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Old 10-07-2007
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I like to surf too, just not in the shore break! I'll save that for my board. So, yeah, reduce sail, it will help you control the boat. Read "the long way" he has a good description on how to surf the waves. Basically taking the waves off the stern quarter and steering down the face, not too far on the beam and not too far bow first. I don't have regular first hand experience, so others here can help more than me.
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Old 10-07-2007
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Quote:
Originally Posted by Fstbttms View Post
Are you kidding? I thought you Aussies were tough!? We Northern Californians sail in this stuff all the time. When we say we got our keelboats to surf, we really mean SURF!
Tough.. yes - stupid, no. We leave that to Northern Californians who seem to be able to demonstrate this nicely, complete with a photo-journalist to document proceedings.

I'm sure our Hartley will surf just fine - if we have to... but that brings me back to the original question: "What could he have done to make this a happy ending instead??"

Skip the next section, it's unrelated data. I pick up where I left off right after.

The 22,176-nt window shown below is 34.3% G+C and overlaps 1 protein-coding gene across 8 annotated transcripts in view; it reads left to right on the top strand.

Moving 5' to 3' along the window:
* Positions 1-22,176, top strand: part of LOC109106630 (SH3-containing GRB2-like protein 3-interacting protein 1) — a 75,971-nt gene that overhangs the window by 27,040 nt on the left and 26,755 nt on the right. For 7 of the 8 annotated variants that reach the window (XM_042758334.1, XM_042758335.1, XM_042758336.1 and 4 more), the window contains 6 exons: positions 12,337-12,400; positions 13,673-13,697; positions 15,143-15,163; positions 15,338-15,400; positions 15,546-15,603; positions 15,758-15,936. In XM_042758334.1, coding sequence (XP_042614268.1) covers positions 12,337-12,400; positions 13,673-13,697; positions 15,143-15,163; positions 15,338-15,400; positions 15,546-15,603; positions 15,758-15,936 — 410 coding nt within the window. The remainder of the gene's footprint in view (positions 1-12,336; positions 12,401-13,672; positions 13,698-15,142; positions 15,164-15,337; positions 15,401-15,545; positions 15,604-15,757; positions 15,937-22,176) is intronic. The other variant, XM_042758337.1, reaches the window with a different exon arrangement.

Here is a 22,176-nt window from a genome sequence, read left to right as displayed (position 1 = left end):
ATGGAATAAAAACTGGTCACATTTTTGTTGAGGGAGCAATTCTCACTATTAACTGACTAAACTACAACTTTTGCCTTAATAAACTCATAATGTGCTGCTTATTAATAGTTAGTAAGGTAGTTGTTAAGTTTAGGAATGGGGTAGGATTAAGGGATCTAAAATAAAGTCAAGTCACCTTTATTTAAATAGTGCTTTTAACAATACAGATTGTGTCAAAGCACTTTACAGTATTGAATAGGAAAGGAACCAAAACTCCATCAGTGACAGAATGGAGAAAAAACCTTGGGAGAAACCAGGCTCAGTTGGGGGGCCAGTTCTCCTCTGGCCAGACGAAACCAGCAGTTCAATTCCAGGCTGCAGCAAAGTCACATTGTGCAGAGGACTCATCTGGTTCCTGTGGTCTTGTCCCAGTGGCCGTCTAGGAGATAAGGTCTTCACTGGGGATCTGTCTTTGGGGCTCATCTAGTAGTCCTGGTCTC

--Cameron
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Old 10-07-2007
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In that situation, nothing. He was doomed. He had at least 15 knots behind him, looks like no motor, full sail, current, and obviously a poor sense of direction. The wave is too steep and strong there to expect to survive surfing it. Also, he is in shallow water, his keel may have hit bottom. What he was trying to do was make it between the surf and the tower. The space is too small for a sailboat in those conditions. He should have tried to beat out of there, but maybe he did and couldn't. Like I said, I have seen boats sail backwards! He was in a "hold on for your life" situation.
Looking at the first photo again, I say maybe try to turn to port and take the wave with the bow. The problem is that he may not have had any rudder control in the turbulent water of the break. When the water is foamy with air, you can be dead in the water.
Also there is a difference between surfing down the face and going faster than the wave, and the wave breaking over the stern. He has the break behind him pushing him, and the "undertow" of the last wave pulling. You wouldn't have that action away from the shore.
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Last edited by bestfriend; 10-07-2007 at 10:24 PM.